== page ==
Three decades of Medicaid prescriptions. US law requires state Medicaid agencies to report the quarterly number of outpatient prescriptions, total units, and reimbursement costs for each permutation of each drug they’ve covered. The federal Medicaid program’s State Drug Utilization Data makes those records — which spanned nearly 5 million rows in 2020 alone — available as state-level and national files going back to 1991. Related: The National Drug Code Directory, which “contains product listing data submitted for all finished drugs including prescription and over-the-counter drugs, approved and unapproved drugs and repackaged and relabeled drugs.” [h/t Michael Q. Maguire]
Ranked-choice voting, continued. FairVote, an organization that advocates for ranked-choice voting, has gathered the results of hundreds of elections that used those rules. The spreadsheets capture both single-winner and multi-winner elections in 26 jurisdictions between 2001 and 2021 — not yet including last week’s New York City primaries, whose results won’t be finalized until all absentee ballots are processed. Previously: ranked.vote, which provides detailed diagrams and data on a smaller number of elections (DIP 2020.05.27).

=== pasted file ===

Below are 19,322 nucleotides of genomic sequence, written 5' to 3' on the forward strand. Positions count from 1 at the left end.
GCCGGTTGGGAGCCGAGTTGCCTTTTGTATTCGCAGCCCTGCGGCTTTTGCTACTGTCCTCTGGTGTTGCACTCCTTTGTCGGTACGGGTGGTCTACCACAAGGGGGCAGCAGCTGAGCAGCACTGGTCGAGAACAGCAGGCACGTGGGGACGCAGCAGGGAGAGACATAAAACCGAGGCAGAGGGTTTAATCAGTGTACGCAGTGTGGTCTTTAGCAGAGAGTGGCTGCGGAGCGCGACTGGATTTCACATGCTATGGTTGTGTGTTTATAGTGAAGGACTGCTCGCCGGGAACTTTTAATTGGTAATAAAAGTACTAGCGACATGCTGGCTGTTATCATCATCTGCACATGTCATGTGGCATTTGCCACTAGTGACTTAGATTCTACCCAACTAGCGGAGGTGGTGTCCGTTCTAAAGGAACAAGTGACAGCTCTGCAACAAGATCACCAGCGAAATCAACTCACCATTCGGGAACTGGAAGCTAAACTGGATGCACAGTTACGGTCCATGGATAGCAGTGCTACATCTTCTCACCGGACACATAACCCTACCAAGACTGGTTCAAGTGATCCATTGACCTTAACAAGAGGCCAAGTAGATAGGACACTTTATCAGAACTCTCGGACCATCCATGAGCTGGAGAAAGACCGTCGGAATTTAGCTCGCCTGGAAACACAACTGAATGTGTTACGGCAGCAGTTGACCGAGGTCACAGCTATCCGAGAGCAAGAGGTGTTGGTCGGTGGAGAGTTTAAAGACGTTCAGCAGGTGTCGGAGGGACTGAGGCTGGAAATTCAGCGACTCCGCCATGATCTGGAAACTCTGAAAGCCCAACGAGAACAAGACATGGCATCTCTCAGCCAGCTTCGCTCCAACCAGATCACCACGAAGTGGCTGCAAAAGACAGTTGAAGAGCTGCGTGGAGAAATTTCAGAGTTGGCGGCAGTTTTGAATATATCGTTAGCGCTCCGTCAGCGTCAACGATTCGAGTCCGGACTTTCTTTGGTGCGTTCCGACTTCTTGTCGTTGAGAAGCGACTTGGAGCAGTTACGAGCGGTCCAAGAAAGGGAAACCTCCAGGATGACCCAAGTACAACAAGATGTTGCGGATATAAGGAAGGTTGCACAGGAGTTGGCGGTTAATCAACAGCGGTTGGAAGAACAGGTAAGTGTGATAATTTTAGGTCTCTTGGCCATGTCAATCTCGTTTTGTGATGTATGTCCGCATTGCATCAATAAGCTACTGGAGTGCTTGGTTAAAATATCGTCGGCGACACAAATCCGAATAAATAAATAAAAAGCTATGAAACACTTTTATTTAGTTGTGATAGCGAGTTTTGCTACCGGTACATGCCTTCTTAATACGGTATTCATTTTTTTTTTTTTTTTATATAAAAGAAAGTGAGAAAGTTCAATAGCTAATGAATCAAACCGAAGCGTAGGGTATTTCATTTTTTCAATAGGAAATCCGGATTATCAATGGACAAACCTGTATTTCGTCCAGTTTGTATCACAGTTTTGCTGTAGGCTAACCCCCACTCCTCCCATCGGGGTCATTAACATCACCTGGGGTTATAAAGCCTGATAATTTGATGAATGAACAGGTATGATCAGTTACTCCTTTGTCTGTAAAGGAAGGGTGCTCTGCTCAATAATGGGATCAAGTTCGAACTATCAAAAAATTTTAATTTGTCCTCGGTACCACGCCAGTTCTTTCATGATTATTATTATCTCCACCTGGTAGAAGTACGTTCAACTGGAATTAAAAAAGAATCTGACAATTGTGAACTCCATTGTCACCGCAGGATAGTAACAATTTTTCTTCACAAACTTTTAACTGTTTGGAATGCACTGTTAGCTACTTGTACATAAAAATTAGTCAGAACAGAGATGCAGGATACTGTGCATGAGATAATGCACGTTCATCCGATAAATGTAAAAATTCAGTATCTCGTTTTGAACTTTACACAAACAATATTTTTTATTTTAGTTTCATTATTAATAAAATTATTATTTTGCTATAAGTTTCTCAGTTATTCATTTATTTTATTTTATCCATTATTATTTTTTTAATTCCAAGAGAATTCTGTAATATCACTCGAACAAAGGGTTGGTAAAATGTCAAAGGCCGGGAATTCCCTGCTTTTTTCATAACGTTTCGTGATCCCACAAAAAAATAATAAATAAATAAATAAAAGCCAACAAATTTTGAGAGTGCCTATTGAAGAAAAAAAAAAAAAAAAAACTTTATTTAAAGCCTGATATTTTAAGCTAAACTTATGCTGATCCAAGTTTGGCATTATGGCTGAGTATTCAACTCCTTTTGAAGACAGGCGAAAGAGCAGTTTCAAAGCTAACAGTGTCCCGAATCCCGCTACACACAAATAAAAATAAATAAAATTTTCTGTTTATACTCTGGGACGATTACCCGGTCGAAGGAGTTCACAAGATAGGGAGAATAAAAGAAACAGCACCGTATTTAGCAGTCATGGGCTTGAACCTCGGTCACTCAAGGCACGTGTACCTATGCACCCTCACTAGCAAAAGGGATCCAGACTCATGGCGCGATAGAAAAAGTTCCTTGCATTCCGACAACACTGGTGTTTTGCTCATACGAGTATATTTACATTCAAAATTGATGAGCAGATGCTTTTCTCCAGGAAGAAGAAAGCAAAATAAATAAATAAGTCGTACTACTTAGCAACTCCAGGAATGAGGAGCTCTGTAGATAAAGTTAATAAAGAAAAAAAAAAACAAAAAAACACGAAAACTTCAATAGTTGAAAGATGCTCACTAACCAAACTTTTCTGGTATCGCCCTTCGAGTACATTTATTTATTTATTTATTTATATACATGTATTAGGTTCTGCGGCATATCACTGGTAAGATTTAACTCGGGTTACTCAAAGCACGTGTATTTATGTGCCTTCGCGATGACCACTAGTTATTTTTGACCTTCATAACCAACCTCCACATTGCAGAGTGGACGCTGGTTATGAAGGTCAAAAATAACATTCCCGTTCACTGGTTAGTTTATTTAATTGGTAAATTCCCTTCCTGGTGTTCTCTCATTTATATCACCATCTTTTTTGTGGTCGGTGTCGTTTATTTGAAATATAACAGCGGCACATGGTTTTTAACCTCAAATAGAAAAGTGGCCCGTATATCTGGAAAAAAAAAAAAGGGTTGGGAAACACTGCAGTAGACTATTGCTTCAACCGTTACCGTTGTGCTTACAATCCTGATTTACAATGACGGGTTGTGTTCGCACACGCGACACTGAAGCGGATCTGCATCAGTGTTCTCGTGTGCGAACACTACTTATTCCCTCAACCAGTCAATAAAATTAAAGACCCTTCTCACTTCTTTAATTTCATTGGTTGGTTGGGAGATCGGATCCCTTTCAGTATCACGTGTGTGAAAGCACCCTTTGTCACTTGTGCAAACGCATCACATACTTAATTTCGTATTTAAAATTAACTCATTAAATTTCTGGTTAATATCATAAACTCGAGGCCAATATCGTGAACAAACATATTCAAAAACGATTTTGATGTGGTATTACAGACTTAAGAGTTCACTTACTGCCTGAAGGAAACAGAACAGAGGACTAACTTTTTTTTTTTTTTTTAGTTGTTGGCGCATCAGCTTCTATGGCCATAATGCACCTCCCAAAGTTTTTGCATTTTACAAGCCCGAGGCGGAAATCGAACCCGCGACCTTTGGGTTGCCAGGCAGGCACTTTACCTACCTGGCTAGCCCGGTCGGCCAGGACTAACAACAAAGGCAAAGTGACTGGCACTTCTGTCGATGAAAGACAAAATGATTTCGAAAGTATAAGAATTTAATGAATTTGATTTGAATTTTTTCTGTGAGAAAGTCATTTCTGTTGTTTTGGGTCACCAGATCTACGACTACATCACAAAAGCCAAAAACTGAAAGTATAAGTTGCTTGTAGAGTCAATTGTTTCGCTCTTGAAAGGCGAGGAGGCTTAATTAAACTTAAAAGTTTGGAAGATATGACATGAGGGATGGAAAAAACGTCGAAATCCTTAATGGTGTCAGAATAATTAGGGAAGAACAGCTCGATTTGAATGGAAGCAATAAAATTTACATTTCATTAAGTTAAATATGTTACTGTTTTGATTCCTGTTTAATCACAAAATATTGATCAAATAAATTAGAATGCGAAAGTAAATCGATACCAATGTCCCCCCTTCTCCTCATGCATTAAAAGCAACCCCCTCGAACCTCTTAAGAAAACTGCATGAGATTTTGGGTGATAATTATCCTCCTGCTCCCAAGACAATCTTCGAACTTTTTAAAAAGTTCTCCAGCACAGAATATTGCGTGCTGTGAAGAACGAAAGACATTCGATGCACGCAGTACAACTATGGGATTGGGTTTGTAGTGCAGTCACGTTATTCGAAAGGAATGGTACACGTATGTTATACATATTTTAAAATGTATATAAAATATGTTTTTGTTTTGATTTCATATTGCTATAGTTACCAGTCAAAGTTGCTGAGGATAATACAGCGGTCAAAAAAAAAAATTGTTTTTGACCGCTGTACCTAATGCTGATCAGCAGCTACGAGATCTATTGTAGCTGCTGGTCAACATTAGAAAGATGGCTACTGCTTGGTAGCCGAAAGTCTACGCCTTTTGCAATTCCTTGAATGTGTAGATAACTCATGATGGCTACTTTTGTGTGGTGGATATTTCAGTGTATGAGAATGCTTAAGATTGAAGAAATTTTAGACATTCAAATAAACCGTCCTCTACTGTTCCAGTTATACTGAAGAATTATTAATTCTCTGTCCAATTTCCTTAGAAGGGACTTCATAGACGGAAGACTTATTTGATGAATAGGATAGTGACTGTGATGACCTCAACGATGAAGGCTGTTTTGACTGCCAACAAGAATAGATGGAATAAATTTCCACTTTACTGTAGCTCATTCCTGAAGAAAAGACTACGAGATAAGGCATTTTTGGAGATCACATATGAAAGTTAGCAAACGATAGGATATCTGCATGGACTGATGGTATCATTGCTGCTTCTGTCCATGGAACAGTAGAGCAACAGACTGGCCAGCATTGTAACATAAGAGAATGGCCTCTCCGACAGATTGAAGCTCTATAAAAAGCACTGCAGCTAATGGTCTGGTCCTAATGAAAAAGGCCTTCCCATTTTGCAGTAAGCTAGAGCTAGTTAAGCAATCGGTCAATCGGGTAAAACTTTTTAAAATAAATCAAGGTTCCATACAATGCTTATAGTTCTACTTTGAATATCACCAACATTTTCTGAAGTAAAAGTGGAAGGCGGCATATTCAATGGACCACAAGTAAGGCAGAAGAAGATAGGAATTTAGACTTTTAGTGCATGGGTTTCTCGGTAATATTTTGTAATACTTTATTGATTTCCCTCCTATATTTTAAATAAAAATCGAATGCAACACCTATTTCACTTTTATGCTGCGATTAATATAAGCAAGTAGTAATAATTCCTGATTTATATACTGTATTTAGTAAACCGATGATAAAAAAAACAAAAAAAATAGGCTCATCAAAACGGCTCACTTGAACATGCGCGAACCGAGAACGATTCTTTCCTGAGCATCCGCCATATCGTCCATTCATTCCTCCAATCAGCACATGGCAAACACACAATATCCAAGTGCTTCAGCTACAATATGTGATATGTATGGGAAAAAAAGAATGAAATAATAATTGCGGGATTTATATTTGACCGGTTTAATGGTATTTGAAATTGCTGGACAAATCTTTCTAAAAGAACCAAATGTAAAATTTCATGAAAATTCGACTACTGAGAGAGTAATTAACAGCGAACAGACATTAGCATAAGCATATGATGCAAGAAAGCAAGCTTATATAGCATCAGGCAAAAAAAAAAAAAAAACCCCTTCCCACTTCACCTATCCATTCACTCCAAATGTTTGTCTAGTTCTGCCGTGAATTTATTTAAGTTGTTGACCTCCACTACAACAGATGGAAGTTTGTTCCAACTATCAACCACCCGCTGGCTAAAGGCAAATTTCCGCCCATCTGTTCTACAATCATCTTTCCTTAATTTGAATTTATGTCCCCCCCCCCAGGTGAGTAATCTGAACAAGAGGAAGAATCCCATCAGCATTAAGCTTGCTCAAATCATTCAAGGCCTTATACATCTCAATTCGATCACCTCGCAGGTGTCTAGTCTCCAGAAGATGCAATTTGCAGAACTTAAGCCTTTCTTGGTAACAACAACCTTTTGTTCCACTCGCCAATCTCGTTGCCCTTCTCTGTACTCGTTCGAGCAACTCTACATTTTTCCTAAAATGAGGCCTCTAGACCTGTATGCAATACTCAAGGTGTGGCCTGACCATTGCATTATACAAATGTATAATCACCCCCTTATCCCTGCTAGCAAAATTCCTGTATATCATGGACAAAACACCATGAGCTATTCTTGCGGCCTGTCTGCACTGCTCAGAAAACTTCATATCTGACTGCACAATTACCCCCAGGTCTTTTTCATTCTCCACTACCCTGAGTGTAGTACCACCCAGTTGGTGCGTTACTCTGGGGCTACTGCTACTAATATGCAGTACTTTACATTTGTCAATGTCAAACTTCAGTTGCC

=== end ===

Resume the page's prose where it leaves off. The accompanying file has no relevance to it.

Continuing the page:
Police activity in 2002 Gujarat news coverage. More than 1,000 people died in the inter-communal violence that erupted in Gujarat, India, in early 2002. A team of political and computational scientists recently trained students to annotate 21,000+ sentences from 1,257 contemporaneous articles about the events published in the Times of India, asking them to categorize whether police officers used force, killed someone, made arrests, failed to intervene, and/or took any other action. The resulting dataset includes the raw annotations as well as final sentence- and document-level classifications. [h/t Katherine A. Keith]
Android permissions. Developer Gautham Prakash has built a dataset of the device permissions requested by more than 1 million Android apps in the Google Play marketplace. The permissions include the ability to make calls, read the phone’s contacts, record audio, get the phone’s precise location, know what other apps are running, and dozens more.
The cat’s meow. For a 2019 study, University of Milan researchers collected and analyzed 440 recordings of “meows emitted by cats in different contexts”: when brushed by their owners, when isolated in an unfamiliar environment, and when waiting for food. [h/t Duncan Geere]